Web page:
This approach of the ‘on the go, on demand and on your own terms’ type of volunteering has been gaining increased coverage in the media – it’s all been featured in the Guardian, Huffington Post, BBC, New York Times etc. Volunteering organisations in the UK have been picking up on the use with which people can now volunteer, so much so that they have created new volunteering categories to cater for its popularity eg Volunteering England, Vinspired, Ivo.org and WCVA. Even the UK government is promoting micro volunteering via its official Number 10 website, as well as a few County Councils, eg North Somerset CC and Surrey CC, whilst just over 60 high street Volunteer Centres are promoting the microvolunteering concept, either on a one-off or ongoing basis.

Riding on the back of this popularity are non profits and charities who are creating their own microvolunteering actions or using the term to describe micro-actions that previously were labelled as traditional volunteering – all presumably to tap into the whole ethos that potential volunteers like the idea of short term, no commitment volunteering, ie. ‘micro effort, macro impact’! Take a look at RSPB, Marie Curie Cancer and Resolve International for typical examples of this.

So what of the future of microvolunteering? It seems to be diversifying and expanding! Aside from the microvolunteering platforms mentioned above, new initiatives are beginning to emerge:
- ZiviCloud, a microvolunteering / online portal being developed in Germany
- Microvolunteering Consultancy, an online / offline service from Romania conducted through the Help From Home initiative
- Untitled (no working name for project), a microvolunteering initiative being developed by Dubai based C3
- TagDel, a Danish online / microvolunteering platform in beta stage
- Microvolunteering Parties, a student led initiative from Nottingham University
- Volunteer Anywhere, an outline proposal for a non-skilled microvolunteering platform

Microvolunteering actions will continue to be innovative in the future, eg Whale FM. There’s a handy article on this topic here, but basically touches on the effect that technology could have on the microvolunteering arena, including cyber microvolunteering (using computers and equipment controlled remotely from half way across the world), augumented reality (crowdsourcing human senses to provide information feedback) and 3D printing (creating medical devices and other inventions for those in need).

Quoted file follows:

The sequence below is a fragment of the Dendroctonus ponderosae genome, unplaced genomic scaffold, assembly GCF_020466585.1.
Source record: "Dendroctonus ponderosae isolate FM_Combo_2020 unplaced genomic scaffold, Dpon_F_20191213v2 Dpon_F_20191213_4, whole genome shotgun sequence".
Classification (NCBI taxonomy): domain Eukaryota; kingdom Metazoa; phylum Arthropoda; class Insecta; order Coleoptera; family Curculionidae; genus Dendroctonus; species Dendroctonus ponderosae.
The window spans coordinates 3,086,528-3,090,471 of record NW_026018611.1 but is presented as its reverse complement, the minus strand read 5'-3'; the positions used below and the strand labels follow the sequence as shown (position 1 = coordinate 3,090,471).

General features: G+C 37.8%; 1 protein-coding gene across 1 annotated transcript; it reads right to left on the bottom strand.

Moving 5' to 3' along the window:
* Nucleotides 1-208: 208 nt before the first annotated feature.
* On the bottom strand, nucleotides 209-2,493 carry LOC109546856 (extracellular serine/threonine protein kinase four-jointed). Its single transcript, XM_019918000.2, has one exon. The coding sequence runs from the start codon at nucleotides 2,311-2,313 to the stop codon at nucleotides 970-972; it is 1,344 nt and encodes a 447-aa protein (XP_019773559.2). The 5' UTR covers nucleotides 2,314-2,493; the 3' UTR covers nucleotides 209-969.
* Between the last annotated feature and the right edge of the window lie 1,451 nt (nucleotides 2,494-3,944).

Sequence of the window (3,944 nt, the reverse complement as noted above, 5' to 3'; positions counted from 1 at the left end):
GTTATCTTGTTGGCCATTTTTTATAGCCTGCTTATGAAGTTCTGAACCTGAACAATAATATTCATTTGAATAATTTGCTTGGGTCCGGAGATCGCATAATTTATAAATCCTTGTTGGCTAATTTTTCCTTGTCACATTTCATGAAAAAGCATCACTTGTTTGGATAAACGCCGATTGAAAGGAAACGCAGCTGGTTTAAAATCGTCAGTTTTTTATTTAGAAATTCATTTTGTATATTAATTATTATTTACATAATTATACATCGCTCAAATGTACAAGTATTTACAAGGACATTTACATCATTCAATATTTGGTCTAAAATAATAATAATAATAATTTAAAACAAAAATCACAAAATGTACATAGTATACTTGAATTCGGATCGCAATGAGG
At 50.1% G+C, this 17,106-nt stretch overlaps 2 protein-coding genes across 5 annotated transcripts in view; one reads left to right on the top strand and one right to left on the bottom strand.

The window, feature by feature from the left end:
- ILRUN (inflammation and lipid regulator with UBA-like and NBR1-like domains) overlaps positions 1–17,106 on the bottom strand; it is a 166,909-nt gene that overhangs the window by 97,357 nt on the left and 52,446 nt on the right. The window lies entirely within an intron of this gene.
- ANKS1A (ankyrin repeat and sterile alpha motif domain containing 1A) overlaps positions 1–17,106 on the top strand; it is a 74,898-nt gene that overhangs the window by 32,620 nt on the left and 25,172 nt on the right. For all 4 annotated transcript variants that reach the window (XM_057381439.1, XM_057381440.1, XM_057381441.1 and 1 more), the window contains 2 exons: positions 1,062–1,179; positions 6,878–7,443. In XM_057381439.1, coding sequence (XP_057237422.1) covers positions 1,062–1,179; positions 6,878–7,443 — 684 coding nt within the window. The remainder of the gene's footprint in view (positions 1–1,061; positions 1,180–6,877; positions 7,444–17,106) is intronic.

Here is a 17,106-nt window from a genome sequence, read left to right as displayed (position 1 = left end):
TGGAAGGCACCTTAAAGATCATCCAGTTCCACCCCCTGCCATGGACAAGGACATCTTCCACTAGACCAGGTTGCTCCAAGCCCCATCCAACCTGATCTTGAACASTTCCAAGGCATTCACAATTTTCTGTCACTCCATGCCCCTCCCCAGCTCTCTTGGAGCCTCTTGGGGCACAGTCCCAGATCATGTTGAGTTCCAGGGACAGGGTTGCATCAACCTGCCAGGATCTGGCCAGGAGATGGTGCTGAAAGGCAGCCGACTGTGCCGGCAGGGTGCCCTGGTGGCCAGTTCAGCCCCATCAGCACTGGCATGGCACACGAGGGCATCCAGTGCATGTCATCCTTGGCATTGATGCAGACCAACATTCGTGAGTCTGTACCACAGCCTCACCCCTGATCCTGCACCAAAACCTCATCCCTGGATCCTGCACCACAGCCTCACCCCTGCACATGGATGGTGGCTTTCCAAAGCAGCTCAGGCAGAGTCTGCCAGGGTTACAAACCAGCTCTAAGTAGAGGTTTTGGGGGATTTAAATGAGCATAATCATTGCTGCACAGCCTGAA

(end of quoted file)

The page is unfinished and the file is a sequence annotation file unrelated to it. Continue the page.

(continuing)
So, is microvolunteering on the rise? It certainly seems like it. Watch this space!!

Mike Bright is the Founder of HelpFromHome.org and set it up in December 2008 to address the problem that the UK voluntary sector was not promoting the concept of microvolunteering actions to the public. As it’s name suggests, Help From Home primarily promotes microvolunteering as home based, but over time has expanded this remit to schools, workplaces and senior citizen environments. It recently launched a free microvolunteering consultancy service to encourage nonprofits to embrace the concept. Help From Home is still at the forefront of the microvolunteering arena, having been instrumental in pushing the concept onto the UK voluntary radar.

One Response to The Rise of Microvolunteering

  1. Broadly, there are two types of micro-volunteering:
    * digital: volunteer does stuff in front of their computer (eg write letters, trslate documents)
    * community (volunteer does things outside the home eg shopping for older people, providing a break for a carer.)

    Community micro-volunteering is much more complex to launch and sustain. It’s only really viable in the long term using some sort of technology platform.

    Department of Health is taking a lead on this with the Slivers-of-Time platform. http://www.flexivolunteering.com

    Happy to provide more details :-)